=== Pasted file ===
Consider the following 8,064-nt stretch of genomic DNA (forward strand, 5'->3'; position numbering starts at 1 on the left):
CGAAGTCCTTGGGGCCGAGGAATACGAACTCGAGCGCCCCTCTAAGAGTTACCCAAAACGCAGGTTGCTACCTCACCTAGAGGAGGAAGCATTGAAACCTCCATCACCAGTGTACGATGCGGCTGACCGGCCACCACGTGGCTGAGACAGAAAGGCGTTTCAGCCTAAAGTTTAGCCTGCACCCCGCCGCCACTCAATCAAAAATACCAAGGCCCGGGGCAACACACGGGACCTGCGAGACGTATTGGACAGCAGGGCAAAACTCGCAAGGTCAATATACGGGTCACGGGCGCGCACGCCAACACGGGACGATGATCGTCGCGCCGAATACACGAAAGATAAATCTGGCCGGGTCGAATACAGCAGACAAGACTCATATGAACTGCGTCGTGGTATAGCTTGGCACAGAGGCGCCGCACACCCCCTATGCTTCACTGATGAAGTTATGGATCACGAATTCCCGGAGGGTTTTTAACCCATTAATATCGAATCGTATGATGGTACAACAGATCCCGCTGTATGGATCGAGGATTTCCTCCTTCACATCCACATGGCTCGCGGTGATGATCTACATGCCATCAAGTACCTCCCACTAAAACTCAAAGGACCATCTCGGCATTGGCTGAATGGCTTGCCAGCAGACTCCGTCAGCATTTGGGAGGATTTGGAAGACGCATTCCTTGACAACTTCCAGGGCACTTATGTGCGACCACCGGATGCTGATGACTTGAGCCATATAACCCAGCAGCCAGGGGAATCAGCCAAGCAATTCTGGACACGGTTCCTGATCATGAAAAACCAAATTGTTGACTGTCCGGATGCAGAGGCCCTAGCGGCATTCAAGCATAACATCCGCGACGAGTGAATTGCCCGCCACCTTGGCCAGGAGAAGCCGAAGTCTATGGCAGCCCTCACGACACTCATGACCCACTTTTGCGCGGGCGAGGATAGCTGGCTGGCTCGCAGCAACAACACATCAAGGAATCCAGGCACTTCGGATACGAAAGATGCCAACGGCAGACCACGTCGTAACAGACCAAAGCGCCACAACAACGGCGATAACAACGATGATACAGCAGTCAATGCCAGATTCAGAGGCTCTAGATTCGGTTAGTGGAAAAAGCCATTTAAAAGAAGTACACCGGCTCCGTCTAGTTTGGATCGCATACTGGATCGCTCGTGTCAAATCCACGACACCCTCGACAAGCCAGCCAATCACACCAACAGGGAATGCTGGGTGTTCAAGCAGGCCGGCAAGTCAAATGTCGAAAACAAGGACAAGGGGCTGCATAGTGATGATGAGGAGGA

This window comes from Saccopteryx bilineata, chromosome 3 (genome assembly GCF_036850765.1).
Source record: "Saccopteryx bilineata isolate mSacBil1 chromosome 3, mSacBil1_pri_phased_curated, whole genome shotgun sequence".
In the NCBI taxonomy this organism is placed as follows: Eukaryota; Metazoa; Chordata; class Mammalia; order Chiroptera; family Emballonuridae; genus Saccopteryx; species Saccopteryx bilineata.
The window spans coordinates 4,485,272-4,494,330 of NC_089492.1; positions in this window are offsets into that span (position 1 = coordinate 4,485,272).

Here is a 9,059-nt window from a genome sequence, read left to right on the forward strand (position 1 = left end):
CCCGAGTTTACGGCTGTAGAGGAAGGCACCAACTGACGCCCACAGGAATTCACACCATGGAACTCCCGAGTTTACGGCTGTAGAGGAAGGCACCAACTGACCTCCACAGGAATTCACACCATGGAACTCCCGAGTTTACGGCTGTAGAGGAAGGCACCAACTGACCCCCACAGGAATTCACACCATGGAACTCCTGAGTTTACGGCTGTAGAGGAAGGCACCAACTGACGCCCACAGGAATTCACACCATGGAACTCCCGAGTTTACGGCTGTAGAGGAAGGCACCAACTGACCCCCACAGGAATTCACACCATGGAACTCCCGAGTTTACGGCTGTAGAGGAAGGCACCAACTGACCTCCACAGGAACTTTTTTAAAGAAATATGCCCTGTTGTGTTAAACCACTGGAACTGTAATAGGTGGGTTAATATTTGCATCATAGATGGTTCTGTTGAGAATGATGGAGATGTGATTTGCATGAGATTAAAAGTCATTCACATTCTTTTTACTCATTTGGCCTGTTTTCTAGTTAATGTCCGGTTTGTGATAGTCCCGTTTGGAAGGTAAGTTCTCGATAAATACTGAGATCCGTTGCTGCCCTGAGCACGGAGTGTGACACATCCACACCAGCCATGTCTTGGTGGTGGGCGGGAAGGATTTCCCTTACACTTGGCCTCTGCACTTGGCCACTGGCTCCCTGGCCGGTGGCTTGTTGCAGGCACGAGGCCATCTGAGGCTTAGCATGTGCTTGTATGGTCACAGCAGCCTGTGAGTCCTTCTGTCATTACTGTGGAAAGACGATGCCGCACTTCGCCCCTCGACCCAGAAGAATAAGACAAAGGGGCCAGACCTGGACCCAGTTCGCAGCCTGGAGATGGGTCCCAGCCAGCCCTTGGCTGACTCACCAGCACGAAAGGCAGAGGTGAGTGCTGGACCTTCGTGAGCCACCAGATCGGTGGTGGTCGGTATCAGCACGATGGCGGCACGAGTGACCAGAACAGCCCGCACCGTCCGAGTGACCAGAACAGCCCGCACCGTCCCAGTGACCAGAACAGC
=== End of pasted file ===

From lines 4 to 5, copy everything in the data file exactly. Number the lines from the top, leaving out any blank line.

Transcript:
Source record: "Saccopteryx bilineata isolate mSacBil1 chromosome 3, mSacBil1_pri_phased_curated, whole genome shotgun sequence".
In the NCBI taxonomy this organism is placed as follows: Eukaryota; Metazoa; Chordata; class Mammalia; order Chiroptera; family Emballonuridae; genus Saccopteryx; species Saccopteryx bilineata.